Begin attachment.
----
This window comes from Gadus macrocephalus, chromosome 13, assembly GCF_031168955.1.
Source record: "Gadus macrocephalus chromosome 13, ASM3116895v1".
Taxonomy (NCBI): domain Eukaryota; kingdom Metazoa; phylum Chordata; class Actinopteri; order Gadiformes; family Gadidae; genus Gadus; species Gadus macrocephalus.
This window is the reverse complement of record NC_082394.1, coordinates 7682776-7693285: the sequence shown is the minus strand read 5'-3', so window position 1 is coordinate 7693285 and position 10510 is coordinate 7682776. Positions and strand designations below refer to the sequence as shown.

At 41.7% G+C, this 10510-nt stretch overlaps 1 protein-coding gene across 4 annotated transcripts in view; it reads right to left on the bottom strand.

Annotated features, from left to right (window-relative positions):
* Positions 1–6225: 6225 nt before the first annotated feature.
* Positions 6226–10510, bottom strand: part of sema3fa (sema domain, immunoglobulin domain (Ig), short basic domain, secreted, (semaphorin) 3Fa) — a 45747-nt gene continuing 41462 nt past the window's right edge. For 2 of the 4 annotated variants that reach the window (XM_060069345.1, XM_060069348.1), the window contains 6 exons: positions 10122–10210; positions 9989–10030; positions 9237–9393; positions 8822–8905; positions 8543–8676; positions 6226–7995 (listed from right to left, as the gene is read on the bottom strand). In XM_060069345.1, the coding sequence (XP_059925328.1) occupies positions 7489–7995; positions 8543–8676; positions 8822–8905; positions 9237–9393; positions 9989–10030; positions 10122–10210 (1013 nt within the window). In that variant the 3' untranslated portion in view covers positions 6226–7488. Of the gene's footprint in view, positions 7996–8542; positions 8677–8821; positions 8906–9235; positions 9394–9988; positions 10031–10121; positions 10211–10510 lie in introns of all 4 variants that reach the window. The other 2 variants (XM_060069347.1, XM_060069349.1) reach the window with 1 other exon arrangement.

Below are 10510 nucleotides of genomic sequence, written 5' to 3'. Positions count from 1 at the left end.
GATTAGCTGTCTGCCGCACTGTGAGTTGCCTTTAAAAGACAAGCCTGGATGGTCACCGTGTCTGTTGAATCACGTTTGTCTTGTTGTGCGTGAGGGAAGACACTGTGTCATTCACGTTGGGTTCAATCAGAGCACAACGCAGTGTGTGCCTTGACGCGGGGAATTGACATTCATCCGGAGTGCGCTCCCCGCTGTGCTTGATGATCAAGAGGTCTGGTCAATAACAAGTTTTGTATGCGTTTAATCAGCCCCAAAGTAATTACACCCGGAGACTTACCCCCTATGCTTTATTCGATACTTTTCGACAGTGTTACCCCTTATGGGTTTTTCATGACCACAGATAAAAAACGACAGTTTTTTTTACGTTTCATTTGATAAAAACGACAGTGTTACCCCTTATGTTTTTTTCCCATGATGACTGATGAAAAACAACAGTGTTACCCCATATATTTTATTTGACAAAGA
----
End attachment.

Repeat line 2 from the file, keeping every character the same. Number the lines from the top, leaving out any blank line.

Source record: "Gadus macrocephalus chromosome 13, ASM3116895v1".